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NHS welcomes funding pledge
NHS costs are rising rapidly
Health professionals have given a warm response to a pledge by Chancellor Gordon Brown to significantly increase investment in the NHS in future years.

In his Pre-budget report, Mr Brown also announced a 1bn increase in NHS spending next year.

In addition, he unrevealed the interim findings of an independent review which concluded general taxation is the best way to fund the NHS.


British Medical Association chairman Dr Ian Bogle said the new money was very welcome, and would make a significant difference, but what was equally important was the promise of stable investment.

Dr Ian Bogle
Dr Ian Bogle said long-term investment was badly needed
"It takes ten to 15 years to train GPs and hospital consultants and we need to have a planning horizon which recognises the need for sustained, long term increases in funding and careful workforce planning.

"The NHS has been underfunded for so long that pouring money into the system is like watering parched earth.

"Initially, it runs off with little obvious effect."

Dr Bogle said that the UK currently only had half the number of doctors per head of population that other developed countries employ.

This was responsible for 5,000 excess patient deaths per year.

"Medical practice changes very fast. New techniques, drugs and treatments offer new hope to patients but at a high cost.

"We have the skills and the commitment to offer patients the best health care in the world.

"The resources now need to match the ambitions of medical and nursing staff."

Dr Bogle said the Wanless report backing for the NHS to continue to be funded from general taxation mirrored the BMA's view.


Dr Beverly Malone, general secretary of the Royal College of Nursing (RCN), echoed Dr Bogle's view.

She said: "We applaud the emphasis upon increasing the capacity of the NHS, which will mean investing in staff, as well as in developing services."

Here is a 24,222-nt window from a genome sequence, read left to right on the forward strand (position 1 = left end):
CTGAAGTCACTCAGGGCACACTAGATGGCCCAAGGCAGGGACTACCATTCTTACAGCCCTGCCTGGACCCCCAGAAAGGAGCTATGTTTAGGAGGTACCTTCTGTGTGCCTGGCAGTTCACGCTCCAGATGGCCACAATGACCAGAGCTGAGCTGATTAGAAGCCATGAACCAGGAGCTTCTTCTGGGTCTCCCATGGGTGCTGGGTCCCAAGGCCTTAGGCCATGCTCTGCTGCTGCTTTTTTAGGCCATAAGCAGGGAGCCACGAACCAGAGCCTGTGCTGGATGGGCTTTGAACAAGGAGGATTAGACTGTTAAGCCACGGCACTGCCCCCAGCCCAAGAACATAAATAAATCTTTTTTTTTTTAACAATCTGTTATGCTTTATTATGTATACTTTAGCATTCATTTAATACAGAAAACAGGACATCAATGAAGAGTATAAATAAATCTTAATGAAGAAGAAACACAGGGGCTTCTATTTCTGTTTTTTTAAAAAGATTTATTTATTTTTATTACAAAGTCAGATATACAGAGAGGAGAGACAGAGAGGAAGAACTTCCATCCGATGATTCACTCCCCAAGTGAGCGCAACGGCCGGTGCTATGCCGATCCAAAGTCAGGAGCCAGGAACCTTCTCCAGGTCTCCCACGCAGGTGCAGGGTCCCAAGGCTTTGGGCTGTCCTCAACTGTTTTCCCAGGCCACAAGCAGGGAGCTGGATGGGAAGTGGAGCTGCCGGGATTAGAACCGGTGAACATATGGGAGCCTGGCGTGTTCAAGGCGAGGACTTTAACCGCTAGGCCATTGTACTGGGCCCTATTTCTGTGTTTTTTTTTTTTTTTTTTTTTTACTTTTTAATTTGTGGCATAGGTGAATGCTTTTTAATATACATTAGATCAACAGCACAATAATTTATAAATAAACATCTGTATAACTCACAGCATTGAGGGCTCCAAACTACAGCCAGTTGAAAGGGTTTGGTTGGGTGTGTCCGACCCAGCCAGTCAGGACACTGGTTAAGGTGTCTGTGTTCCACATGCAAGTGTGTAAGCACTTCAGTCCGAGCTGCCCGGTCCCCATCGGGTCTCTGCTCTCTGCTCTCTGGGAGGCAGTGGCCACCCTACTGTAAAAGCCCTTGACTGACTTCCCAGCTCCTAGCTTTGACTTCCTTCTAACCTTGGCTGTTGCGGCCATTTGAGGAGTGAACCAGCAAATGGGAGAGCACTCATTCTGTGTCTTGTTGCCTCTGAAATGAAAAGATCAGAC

Dame Pauline Fielding, director of nursing at Royal Preston Hospital, is in charge of a unit which is already 350,000 in the red.

Dame Pauline Fielding
Dame Pauline Fielding said 1bn was not a lot of money
She said: "A billion pounds in the grand scheme of things is not a lot of money.

"But any increased funding which helps us to improve services for patients has to be welcomed.

"What patients want is to be able to spend more time with the consultant, they want more time to talk to the nurses.

"In order to achieve that, and give patients what they want, we really need to increase capacity in the NHS significantly."

Independent think tank

The King's Fund, an independent healthcare think tank, said general taxation was the "fairest and most efficient way" of funding health care.

We may, therefore, have to wait some time before the signs of improvement become visible

King's Fund
"We also welcome the emphasis in the Treasury report on significant and sustained increases in NHS funding through taxation for the foreseeable future.

"Increases in NHS funding take many years to bear fruit.

The spokesman said it was equally important that increases in NHS spending were matched by a similar investment in social care.

"It is already evident that social services struggle to keep up with NHS activity rates. If social care spending falls any further behind the NHS, we can expect to see more and more people admitted to hospital for avoidable illnesses and injuries and more delayed discharges."

"To keep pace, it needs an extra 700 million each year over and above the sum the Government has already pledged."

Health service managers

Stuart Marples, chief executive of the Institute of Healthcare Management (IHM), welcomed the commitment to both short and long term funding increases for the NHS - from the public purse.

We need more doctors, nurses and beds and, put simply, these are not grown on trees

Nigel Edwards
However, he warned that "the ageing population, technological advances, sociological changes, workforce expectations and carer provision, will continue to put huge strains on existing budgets."

The NHS Confederation said a new approach to funding the NHS had to be matched by a new approach to the way the service was managed.

Nigel Edwards, acting chief executive said: "A debate about the funding but not supply would miss the point over the short term and cause increasing frustration.

"It will take time to improve the NHS because we need more doctors, nurses and beds and, put simply, these are not grown on trees.

"It takes six years to train to be a doctor, three to be a nurse and fifteen to be a consultant. We need to find a way to understand and live with this reality."

Radiologist Dr Fergus Gleeson
"What we need to do is make sure public expectations aren't constantly raised"
The government's pre-Budget report will be on 27 Novewmber






See also:

27 Nov 01 | Health
07 Mar 01 | Budget 2001
27 Jul 00 | NHS reform
21 Mar 00 | Budget2000
27 Nov 01 | Health
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